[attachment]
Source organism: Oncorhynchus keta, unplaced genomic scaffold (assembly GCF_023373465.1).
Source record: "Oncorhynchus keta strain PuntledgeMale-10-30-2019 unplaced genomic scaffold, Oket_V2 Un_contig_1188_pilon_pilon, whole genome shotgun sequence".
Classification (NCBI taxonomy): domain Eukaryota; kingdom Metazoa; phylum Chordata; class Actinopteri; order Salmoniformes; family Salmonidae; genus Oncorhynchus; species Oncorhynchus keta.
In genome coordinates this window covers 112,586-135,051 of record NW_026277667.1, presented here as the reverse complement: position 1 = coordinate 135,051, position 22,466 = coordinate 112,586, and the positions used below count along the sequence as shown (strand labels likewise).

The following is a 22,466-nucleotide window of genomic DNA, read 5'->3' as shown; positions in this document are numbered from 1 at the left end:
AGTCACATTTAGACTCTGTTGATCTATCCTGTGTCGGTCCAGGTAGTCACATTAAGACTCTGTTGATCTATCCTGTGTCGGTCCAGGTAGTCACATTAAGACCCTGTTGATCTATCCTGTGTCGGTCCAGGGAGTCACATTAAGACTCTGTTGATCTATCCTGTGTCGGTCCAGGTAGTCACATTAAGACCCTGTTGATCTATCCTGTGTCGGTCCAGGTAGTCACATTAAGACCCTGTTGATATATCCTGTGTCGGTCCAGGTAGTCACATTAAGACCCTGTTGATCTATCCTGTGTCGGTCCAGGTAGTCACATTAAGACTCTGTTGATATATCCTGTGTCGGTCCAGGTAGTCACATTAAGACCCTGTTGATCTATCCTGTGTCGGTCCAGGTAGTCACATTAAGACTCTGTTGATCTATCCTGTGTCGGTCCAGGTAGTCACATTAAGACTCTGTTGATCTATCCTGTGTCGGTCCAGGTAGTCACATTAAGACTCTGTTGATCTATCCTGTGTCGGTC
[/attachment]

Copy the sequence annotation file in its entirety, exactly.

Source organism: Oncorhynchus keta, unplaced genomic scaffold (assembly GCF_023373465.1).
Source record: "Oncorhynchus keta strain PuntledgeMale-10-30-2019 unplaced genomic scaffold, Oket_V2 Un_contig_1188_pilon_pilon, whole genome shotgun sequence".
Classification (NCBI taxonomy): domain Eukaryota; kingdom Metazoa; phylum Chordata; class Actinopteri; order Salmoniformes; family Salmonidae; genus Oncorhynchus; species Oncorhynchus keta.
In genome coordinates this window covers 112,586-135,051 of record NW_026277667.1, presented here as the reverse complement: position 1 = coordinate 135,051, position 22,466 = coordinate 112,586, and the positions used below count along the sequence as shown (strand labels likewise).

The following is a 22,466-nucleotide window of genomic DNA, read 5'->3' as shown; positions in this document are numbered from 1 at the left end:
AGTCACATTTAGACTCTGTTGATCTATCCTGTGTCGGTCCAGGTAGTCACATTAAGACTCTGTTGATCTATCCTGTGTCGGTCCAGGTAGTCACATTAAGACCCTGTTGATCTATCCTGTGTCGGTCCAGGGAGTCACATTAAGACTCTGTTGATCTATCCTGTGTCGGTCCAGGTAGTCACATTAAGACCCTGTTGATCTATCCTGTGTCGGTCCAGGTAGTCACATTAAGACCCTGTTGATATATCCTGTGTCGGTCCAGGTAGTCACATTAAGACCCTGTTGATCTATCCTGTGTCGGTCCAGGTAGTCACATTAAGACTCTGTTGATATATCCTGTGTCGGTCCAGGTAGTCACATTAAGACCCTGTTGATCTATCCTGTGTCGGTCCAGGTAGTCACATTAAGACTCTGTTGATCTATCCTGTGTCGGTCCAGGTAGTCACATTAAGACTCTGTTGATCTATCCTGTGTCGGTCCAGGTAGTCACATTAAGACTCTGTTGATCTATCCTGTGTCGGTC